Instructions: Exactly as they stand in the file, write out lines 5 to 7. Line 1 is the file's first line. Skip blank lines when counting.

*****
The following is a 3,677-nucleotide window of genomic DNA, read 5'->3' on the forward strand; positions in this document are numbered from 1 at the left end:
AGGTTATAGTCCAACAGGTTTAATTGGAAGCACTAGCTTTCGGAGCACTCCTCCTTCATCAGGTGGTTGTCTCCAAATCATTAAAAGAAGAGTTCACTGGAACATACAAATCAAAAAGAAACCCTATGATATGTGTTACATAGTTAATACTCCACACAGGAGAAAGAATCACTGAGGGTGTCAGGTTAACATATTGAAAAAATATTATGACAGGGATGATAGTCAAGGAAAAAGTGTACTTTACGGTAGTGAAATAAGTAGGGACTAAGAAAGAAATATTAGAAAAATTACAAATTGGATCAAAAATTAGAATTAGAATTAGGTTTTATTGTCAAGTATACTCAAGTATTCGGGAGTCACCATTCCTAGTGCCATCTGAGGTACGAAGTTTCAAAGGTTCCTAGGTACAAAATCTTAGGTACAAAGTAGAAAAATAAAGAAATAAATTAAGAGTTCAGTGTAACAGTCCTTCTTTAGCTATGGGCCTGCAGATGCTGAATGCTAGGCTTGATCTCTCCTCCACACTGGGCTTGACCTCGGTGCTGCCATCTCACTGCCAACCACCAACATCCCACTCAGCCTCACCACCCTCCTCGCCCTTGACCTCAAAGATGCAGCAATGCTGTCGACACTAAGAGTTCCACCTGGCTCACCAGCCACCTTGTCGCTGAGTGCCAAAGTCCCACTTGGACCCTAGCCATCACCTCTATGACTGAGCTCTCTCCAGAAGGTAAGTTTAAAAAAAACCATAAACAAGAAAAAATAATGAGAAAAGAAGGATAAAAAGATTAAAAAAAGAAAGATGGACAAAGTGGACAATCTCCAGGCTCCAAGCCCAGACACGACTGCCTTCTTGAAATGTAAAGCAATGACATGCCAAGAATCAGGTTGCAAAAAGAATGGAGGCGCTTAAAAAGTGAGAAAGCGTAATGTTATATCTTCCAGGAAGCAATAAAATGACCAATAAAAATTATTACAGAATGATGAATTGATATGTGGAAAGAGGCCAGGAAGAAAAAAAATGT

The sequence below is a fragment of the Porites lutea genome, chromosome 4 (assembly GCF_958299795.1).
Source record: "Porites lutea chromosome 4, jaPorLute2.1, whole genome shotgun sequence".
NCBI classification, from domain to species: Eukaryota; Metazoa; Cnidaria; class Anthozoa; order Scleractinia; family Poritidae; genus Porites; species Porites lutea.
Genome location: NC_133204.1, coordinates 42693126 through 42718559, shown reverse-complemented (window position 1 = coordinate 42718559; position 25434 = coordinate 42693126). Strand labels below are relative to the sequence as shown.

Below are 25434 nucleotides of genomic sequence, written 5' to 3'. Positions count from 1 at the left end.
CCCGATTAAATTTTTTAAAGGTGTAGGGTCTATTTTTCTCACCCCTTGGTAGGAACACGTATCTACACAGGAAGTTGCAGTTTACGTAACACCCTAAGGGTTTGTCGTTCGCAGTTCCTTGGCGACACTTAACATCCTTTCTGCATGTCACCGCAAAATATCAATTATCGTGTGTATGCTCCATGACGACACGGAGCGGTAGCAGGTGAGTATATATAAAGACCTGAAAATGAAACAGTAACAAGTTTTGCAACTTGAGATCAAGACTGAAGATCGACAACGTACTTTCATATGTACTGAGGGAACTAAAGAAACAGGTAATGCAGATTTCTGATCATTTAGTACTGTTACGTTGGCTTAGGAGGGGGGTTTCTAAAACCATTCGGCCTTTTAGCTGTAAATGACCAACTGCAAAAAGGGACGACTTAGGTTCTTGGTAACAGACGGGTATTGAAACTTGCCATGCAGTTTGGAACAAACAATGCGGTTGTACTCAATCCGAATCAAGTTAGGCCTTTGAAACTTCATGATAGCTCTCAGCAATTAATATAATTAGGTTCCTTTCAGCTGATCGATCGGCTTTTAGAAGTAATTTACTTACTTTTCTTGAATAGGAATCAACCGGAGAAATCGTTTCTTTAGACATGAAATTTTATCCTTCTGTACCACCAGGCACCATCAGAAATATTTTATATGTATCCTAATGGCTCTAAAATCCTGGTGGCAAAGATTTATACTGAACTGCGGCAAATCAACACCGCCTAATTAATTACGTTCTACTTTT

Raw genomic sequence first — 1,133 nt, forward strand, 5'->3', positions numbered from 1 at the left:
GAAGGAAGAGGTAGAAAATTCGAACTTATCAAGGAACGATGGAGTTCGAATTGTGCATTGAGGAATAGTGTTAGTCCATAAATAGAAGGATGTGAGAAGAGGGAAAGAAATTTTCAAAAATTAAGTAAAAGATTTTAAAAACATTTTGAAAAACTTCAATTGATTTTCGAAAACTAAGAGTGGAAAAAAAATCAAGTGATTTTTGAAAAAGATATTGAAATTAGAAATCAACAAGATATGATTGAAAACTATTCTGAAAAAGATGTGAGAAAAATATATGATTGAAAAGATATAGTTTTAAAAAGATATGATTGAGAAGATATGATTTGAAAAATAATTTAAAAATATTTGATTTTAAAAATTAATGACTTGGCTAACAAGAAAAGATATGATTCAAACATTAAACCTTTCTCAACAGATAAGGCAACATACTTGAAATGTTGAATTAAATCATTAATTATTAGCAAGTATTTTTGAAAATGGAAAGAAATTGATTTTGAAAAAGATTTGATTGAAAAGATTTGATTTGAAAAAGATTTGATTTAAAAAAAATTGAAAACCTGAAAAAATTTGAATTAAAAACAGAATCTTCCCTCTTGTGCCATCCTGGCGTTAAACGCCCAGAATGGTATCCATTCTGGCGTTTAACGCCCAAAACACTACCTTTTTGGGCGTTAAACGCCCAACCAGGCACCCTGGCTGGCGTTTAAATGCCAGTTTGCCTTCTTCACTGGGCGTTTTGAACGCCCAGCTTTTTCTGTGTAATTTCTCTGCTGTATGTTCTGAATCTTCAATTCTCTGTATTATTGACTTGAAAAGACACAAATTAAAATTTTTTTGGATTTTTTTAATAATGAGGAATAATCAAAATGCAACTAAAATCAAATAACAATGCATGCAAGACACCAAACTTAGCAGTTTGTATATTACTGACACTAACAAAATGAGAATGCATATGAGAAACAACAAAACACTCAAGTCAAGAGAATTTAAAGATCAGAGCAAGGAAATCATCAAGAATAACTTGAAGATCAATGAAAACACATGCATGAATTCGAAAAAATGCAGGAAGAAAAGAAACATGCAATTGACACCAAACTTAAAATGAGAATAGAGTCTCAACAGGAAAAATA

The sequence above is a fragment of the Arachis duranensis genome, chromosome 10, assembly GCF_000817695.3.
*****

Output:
NCBI classification, from domain to species: Eukaryota; Metazoa; Cnidaria; class Anthozoa; order Scleractinia; family Poritidae; genus Porites; species Porites lutea.
Genome location: NC_133204.1, coordinates 42693126 through 42718559, shown reverse-complemented (window position 1 = coordinate 42718559; position 25434 = coordinate 42693126). Strand labels below are relative to the sequence as shown.

Below are 25434 nucleotides of genomic sequence, written 5' to 3'. Positions count from 1 at the left end.